represent a tree as one or more electrical digital signals representing one or more target numerals, said one or more target numerals being associated with identified partial subtrees of said tree according to an association between trees and numerals, said partial subtrees having depths up to a predetermined depth defining a longest separation between a root node and a terminal node of said partial subtrees;
determine one or more signals representing a probe numeral based, at least in part, on one or more electrical digital signals representing a probe tree, said probe tree comprising a piece of information of interest;
compare one or more electrical digital signals representing said probe numeral with said one or more signals representing said one or more target numerals to detect a presence of said piece of information in said tree by detecting a presence of said one or more signals representing said probe tree in one or more electrical digital signals representing said tree based, at least in part, on a match of said one or more signals representing said probe numeral with one or more electrical digital signals representing at least one of said target numerals; and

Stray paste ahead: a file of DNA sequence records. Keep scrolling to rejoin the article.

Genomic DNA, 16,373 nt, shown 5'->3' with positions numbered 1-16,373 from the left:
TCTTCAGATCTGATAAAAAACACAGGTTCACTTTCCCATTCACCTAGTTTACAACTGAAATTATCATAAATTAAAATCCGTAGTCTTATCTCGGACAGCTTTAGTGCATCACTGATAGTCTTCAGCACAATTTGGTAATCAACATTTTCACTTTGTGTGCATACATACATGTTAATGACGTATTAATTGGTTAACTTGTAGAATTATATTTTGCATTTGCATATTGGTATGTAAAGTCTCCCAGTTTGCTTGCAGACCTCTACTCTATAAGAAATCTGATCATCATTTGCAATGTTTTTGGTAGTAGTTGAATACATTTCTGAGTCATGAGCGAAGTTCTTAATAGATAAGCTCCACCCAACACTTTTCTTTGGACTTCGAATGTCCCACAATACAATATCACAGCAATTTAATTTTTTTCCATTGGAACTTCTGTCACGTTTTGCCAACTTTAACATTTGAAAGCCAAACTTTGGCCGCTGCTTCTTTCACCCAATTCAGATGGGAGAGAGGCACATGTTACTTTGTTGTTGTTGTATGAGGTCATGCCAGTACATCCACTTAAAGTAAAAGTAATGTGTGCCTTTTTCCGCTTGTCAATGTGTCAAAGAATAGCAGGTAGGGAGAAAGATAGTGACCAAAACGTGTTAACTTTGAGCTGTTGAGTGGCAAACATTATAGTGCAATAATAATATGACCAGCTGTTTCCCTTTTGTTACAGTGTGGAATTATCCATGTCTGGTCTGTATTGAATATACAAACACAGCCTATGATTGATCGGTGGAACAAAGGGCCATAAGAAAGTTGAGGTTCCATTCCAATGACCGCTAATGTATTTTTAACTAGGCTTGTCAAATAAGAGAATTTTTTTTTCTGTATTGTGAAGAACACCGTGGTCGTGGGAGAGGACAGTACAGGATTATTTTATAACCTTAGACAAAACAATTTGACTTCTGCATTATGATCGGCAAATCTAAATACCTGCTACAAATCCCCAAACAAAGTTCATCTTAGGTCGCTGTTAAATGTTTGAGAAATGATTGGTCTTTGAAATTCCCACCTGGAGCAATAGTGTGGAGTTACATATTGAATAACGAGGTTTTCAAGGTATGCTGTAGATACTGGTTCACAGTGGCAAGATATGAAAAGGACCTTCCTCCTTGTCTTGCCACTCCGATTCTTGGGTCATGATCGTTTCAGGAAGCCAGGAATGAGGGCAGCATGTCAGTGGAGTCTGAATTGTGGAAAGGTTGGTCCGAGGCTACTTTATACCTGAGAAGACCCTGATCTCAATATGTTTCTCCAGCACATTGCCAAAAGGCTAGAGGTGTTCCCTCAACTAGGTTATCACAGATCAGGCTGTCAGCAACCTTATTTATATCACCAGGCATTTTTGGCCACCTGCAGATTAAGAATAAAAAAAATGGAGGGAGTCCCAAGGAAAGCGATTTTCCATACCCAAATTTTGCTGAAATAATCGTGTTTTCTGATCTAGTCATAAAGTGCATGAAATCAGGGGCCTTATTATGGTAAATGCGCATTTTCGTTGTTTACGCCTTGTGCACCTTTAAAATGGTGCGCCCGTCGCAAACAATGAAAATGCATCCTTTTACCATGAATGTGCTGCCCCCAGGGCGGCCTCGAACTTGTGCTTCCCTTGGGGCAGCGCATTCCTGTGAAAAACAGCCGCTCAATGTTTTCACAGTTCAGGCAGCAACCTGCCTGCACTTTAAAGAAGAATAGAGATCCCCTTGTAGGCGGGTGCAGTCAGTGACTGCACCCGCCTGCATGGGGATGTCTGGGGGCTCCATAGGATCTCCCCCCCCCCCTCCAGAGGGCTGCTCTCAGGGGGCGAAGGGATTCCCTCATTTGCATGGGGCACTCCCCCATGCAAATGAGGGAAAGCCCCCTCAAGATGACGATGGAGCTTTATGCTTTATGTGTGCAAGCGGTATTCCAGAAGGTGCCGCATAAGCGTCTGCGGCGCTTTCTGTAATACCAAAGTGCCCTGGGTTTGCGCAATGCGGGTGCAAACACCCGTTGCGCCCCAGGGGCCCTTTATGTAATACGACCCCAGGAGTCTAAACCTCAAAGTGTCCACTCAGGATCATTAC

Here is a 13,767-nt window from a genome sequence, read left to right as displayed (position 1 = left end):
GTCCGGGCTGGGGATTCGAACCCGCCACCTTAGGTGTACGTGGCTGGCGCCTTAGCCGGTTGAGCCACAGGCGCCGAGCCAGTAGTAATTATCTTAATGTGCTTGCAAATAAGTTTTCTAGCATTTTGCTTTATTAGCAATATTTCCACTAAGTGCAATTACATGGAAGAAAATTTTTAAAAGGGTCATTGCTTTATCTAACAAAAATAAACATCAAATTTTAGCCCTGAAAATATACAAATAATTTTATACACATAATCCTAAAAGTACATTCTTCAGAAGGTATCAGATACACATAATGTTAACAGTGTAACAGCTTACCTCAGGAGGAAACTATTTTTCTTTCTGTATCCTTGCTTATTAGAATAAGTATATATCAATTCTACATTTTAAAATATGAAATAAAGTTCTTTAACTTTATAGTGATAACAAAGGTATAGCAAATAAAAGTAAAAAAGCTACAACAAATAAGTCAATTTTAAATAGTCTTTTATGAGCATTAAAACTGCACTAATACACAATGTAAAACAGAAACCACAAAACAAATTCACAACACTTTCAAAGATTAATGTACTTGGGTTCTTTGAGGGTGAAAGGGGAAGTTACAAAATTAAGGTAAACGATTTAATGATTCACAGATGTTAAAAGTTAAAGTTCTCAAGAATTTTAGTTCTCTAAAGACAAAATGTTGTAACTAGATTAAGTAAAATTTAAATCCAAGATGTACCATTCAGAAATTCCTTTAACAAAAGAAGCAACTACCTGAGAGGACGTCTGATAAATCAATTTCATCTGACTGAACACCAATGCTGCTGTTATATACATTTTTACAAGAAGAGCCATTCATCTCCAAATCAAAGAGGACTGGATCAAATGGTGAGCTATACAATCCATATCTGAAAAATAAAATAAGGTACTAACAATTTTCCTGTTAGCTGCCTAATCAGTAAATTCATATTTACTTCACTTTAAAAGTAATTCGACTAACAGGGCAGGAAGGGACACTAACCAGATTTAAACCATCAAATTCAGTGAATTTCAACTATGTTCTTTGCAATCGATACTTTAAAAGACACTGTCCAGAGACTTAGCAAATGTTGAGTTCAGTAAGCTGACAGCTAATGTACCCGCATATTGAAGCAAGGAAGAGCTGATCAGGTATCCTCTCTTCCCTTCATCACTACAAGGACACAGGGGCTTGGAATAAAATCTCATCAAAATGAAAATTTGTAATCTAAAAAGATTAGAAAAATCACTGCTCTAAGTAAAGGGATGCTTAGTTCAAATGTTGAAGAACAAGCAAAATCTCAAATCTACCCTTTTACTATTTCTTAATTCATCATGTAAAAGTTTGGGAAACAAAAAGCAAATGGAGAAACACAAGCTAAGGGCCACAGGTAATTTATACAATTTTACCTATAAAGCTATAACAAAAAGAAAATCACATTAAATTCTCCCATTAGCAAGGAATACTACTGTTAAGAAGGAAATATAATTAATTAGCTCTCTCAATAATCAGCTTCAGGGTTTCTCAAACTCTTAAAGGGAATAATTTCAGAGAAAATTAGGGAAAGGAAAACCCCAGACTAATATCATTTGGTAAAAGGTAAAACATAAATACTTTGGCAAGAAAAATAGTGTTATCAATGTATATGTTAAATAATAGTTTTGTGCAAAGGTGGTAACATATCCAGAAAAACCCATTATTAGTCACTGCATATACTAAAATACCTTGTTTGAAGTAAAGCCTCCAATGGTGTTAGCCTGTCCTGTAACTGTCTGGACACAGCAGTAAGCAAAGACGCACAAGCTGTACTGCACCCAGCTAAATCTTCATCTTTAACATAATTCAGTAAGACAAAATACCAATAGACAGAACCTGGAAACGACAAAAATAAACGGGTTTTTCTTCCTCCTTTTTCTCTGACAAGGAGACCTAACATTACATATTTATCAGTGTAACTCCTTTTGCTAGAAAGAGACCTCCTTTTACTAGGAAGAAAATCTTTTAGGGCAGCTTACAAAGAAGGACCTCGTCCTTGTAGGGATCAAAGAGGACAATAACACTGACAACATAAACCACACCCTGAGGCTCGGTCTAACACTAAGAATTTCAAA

represent hierarchical data representative of a known biometric pattern as said tree and represent one or more features of a subject and/or specimen as said one or more signals representing said probe numeral.